Skydiving, BMX-riding, car drifting, setting shit on fire, and now, sweating? Red Bull has been notorious for sponsoring all-around badass events. As of recently, Austin’s underground hip-hop and DJ dance party, Hot-Hot, has been added to the list.
South by Southwest (SXSW) is an international arts festival that displays the best of film, interactive media, and music. Unsurprisingly, there are many Austinites taking main stage at this event in March.
We’ve listed the latest batch of Austin artists performing in 2018. From brooding electronica to classic folk you can’t go wrong seeing these world-class performers.
Coming to Texas from New Mexico, I always knew I was going to be confronted by a world with which I was not entirely in tune. I had been raised in an environment and community that was innately opposed to Texas, or at the very least placed Texas at the butt of their jokes. I have some guesses as to why this might be, but none of them are very good and none of them come close to explaining the strange phenomenon. Let it suffice to say that I had some existing notions about the state that almost kept me from attending school here. A few were founded in some truth, while others are mysteries to me even now, but my deepest-rooted concern revolved around about being inescapably trapped by country music.
That sounds silly to say, of course—in the age of mobile technology and headphones, it is easy to avoid the music you don’t care for. More importantly, to discount and avoid an entire genre of music is ridiculous—especially one with a history as deep and rich as country. I am very grateful to say that my preconceptions about country music were sorely mistaken, and while I could not go so far as to say I am a fan of the genre in its entirety, I have found artists and sub-genres that I both enjoy and recognize immense value. Cody Canada is one of those artists who I believe truly embodies the spirit and power of country music traditions.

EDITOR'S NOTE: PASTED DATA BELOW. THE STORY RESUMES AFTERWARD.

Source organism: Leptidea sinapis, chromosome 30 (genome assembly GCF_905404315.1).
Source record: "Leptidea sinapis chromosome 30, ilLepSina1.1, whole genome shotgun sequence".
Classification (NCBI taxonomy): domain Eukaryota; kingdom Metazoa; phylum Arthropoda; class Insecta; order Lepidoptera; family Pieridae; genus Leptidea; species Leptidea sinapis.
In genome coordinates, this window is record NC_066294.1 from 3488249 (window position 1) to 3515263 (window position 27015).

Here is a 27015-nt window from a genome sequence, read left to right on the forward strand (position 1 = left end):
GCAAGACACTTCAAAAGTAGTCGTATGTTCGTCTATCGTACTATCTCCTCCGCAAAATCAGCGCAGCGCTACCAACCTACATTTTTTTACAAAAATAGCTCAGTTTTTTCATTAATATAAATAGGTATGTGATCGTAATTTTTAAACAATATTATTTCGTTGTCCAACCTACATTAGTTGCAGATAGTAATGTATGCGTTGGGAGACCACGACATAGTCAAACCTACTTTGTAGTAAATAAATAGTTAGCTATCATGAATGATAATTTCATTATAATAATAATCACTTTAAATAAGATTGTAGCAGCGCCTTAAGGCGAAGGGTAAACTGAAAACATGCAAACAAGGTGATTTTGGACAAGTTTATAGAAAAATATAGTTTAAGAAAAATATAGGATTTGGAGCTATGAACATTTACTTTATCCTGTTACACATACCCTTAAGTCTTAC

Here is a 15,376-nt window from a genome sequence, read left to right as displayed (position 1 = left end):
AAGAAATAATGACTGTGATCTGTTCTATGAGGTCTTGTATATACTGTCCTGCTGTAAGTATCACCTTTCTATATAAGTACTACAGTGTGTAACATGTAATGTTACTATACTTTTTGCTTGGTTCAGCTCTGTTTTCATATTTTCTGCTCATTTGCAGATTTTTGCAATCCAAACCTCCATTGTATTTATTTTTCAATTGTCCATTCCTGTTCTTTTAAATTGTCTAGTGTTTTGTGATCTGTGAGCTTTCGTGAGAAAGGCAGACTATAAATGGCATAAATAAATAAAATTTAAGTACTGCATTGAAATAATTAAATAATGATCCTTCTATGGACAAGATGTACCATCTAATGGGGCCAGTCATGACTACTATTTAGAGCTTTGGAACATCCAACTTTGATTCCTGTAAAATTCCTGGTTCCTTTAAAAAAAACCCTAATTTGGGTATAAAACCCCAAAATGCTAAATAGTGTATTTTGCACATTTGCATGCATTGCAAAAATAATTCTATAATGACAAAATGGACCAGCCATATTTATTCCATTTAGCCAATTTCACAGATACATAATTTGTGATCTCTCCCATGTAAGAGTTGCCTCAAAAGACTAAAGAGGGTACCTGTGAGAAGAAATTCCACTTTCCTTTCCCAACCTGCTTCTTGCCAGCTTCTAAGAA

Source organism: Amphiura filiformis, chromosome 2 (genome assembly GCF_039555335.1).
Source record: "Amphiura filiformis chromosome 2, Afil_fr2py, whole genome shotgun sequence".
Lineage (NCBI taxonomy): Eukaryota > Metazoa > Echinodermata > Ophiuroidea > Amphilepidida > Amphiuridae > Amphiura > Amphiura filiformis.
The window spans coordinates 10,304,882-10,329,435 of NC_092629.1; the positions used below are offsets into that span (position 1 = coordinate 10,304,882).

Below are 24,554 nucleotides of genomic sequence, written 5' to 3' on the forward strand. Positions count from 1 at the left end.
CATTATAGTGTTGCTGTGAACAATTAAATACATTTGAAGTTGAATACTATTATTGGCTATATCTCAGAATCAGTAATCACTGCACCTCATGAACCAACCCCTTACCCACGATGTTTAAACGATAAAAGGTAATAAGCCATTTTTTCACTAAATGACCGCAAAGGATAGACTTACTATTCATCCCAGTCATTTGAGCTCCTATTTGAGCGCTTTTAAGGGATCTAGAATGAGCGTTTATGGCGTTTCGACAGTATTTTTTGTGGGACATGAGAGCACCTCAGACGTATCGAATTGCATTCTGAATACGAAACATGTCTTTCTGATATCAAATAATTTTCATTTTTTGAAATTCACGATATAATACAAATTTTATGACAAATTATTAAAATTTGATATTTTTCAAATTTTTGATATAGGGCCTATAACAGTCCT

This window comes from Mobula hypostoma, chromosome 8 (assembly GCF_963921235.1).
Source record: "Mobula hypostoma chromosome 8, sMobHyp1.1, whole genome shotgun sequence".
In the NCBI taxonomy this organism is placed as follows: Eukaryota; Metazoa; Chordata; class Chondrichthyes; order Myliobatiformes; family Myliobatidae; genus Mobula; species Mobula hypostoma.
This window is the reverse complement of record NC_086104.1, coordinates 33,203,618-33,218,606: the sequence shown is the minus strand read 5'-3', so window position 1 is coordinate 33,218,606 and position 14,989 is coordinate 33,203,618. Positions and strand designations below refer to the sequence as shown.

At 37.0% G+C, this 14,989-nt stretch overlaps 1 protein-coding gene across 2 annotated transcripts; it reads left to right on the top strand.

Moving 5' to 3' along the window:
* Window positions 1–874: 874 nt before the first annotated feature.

I don’t know when or how it happened, but the live music experience has changed. The warmth that used to fill venues, a tangible energy that bubbled and blossomed in the bonds made between strangers, has been replaced by a prickly and sticky heat that exerts itself in the form of cranky elbows to the ribs and an unspoken agreement not to interact with those around you (unless they have a doobie you’re trying to sneak a puff of). Maybe it’s just that we are the first generation that values the video—the tangible evidence of attendance—more than the experience itself, and this means audiences are never fully present, their experience mediated and dampened by the screen held in front of their first. I fear that this loss of this vitality is symptomatic of a larger (and unnerving) societal trend of people growing apart from one another, too invested in hollow interactions mediated by a vacuous internet to interact and engage with other humans in the real world. It is depressing to think that the venues where I grew up (in both literal and figurative senses) and which hold my fondest memories might one day be obsolete, replaced by videos and virtual reality, but I would prefer that than to see the state of live music continue its current trajectory and end up void of all meaning.
Or so I thought.